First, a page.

Joe Burrow, still recovering from a broken hand, received some playing time and completed a few good passes. Overall, with two touchdowns scored and the most yards of any Ohio State passer, Haskins won the quarterback competition between back-ups.

It would stand to reason after Haskins' playing time, he would win the, "Who's backing up J.T.?" quarterback battle. However, Burrow keeps knocking on the door, and still threw a pretty ball after having his hand surgically repaired just a few weeks ago.

Both quarterbacks have shown the ability to move the ball down the field, but neither one can seem to pull away from the other. And that's still not accounting for Tate Martell, who did not receive any snaps Saturday.

Meyer said Burrow was playing with some discomfort, and could only go for so long.

"He's still about 90 percent," Meyer said. "So, like, he couldn't even take a snap at the end. He's such a warrior."

While fans got to see Haskins' arm strength, they could also see a little sample of Burrow's command. Saturday made the skill set of each signal caller more apparent in terms of the arm cannon attached to one, and the efficient and accurate passing of another.

Things might be a little more complicated now in the quarterback battle.

4 - Reserve woes

It doesn't take an anaylist of Ohio State football to see the struggles of the second-string when implemented. The Buckeyes allowed big chunks of yardage on multiple plays, even after the starting defenders played UNLV extremely close to the chest.

Although second-stringers are rarely a huge issue, that could be a big deal if the effort forges little results when a player other than a starter needs to produce at a high level. Ohio State surrendered two touchdowns when it's backups were on the field.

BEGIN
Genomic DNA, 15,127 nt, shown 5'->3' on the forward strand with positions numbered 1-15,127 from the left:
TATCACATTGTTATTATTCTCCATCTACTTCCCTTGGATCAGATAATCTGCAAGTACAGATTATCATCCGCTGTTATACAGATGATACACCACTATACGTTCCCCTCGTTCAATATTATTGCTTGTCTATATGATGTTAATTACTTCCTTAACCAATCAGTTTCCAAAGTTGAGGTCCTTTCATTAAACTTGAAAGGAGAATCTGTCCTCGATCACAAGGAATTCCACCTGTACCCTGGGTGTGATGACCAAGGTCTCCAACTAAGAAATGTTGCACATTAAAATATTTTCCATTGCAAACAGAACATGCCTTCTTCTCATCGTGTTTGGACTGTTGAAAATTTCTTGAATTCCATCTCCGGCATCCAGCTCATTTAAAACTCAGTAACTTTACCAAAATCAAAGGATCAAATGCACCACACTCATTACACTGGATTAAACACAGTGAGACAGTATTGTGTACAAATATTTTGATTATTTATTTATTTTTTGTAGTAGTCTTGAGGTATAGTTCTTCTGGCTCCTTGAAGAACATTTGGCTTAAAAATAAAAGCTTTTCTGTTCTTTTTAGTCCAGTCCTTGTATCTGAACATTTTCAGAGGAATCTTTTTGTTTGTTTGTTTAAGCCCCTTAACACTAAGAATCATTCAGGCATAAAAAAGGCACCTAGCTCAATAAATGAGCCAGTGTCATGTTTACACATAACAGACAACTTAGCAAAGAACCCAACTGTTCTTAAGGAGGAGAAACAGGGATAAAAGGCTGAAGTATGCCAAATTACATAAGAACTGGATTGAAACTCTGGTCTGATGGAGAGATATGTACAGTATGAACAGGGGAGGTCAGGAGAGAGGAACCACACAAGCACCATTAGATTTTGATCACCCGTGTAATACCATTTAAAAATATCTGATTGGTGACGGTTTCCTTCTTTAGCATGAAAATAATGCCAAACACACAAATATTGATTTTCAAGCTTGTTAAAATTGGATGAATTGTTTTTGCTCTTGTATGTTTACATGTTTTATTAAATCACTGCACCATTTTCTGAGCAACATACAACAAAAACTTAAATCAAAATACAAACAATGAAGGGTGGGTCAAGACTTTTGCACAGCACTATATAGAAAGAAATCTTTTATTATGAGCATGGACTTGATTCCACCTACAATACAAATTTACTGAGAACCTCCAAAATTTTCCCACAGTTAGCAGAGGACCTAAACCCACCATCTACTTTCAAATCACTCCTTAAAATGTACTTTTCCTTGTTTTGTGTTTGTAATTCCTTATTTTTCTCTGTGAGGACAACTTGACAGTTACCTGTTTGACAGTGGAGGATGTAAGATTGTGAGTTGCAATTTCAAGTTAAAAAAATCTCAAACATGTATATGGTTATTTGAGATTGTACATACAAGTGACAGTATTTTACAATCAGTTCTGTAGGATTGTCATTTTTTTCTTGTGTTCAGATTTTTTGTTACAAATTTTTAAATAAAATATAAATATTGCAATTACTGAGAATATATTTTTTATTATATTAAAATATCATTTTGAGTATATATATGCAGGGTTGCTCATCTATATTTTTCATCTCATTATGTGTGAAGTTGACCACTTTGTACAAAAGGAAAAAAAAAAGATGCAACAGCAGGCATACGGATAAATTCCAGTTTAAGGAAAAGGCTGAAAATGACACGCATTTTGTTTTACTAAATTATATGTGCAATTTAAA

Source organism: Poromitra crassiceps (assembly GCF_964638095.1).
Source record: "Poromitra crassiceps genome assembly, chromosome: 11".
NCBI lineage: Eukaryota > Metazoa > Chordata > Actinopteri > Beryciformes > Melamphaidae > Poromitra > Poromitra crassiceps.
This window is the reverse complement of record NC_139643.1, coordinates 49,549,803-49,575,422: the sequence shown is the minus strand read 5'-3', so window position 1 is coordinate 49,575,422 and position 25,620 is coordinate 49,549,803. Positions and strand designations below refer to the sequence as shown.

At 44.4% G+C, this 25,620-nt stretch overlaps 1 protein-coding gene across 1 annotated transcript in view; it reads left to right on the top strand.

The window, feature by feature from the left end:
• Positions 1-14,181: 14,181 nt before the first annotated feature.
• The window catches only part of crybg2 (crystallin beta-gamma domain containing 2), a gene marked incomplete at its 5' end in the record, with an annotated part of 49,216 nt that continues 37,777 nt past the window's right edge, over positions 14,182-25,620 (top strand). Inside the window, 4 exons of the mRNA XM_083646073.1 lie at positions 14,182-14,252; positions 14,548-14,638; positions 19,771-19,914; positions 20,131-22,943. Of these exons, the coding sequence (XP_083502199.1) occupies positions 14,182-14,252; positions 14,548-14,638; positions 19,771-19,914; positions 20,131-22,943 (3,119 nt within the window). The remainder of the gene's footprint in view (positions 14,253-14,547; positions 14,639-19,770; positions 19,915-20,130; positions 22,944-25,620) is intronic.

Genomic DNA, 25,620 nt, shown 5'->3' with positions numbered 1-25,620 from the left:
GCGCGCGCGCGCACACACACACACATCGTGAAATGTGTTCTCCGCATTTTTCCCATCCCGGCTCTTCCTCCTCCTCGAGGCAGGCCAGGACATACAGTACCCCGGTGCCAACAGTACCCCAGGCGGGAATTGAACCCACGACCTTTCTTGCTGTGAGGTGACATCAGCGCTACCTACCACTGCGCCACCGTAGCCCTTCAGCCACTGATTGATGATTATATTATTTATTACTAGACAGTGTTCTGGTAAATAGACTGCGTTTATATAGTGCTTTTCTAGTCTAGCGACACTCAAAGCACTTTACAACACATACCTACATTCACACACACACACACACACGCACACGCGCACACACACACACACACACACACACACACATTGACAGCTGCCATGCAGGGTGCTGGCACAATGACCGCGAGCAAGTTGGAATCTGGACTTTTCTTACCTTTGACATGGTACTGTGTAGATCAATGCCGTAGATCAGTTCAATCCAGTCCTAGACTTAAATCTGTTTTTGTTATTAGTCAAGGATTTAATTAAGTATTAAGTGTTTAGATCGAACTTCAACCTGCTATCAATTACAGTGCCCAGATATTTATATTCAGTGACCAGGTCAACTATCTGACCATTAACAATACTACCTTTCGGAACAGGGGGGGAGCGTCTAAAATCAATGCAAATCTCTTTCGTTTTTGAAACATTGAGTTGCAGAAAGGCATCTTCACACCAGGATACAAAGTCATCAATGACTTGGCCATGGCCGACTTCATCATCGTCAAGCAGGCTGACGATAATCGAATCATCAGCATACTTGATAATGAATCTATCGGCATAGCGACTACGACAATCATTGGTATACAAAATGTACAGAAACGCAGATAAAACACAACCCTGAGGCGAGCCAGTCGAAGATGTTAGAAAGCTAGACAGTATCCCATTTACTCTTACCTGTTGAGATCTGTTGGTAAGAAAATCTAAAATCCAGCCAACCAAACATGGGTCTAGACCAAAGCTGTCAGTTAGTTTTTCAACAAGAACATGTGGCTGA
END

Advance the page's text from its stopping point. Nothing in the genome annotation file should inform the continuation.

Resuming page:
There was no one player who deserves all the blame, but the drop-off in quality of play was pretty step. Nick Bosa, who was not trying to throw anyone specific under the bus, issued a challenge to his team, aimed mostly at backup players.

"We wanted our 2's to play a little better and the penalties hurt us too," Bosa said. "I think the 1's played really well and our 2's just have to step it up when they get the chance. There were some good things but they just did not play soundly and do their job instead of jumping around and trying to make plays."

Depth is always a concern on any football team, so Meyer will be taking a hard look at who should be the next in line for some positions after some mistakes by bench players.

5 - Meyer wants results when it matters


Joe Maiorana-USA TODAY Sports

A win is a win, is a win.

The phrase applies to most sports. But, college football is a little different beast.

Although Ohio State walked away victorious Saturday, Meyer was not satisfied with the rout. For him, these kind of performances need to come in games where the spread doesn't cause a double take for fans.

"Let's go do it against a team that's equally matched," Meyer said. "And that's my challenge every day for myself, for our coaches, more importantly. And obviously our players. So that's our challenge is Big Ten Conference officially starts."

Ohio State had arguably it's best team performance against UNLV, but games like this one will be forgotten as the season progresses. The win over the Rebels is a confidence booster, but serves as little more than that in the eyes of the College Football Playoff committee.

"(The Rebels) are really talented, but we know the Big Ten is where we are at," said defensive lineman Dre'Mont Jones. "That's where we need to get to out goals."

It's a tall task to try and repeat this kind of performance against conference opponents, but it's another step in the right direction for the Buckeyes.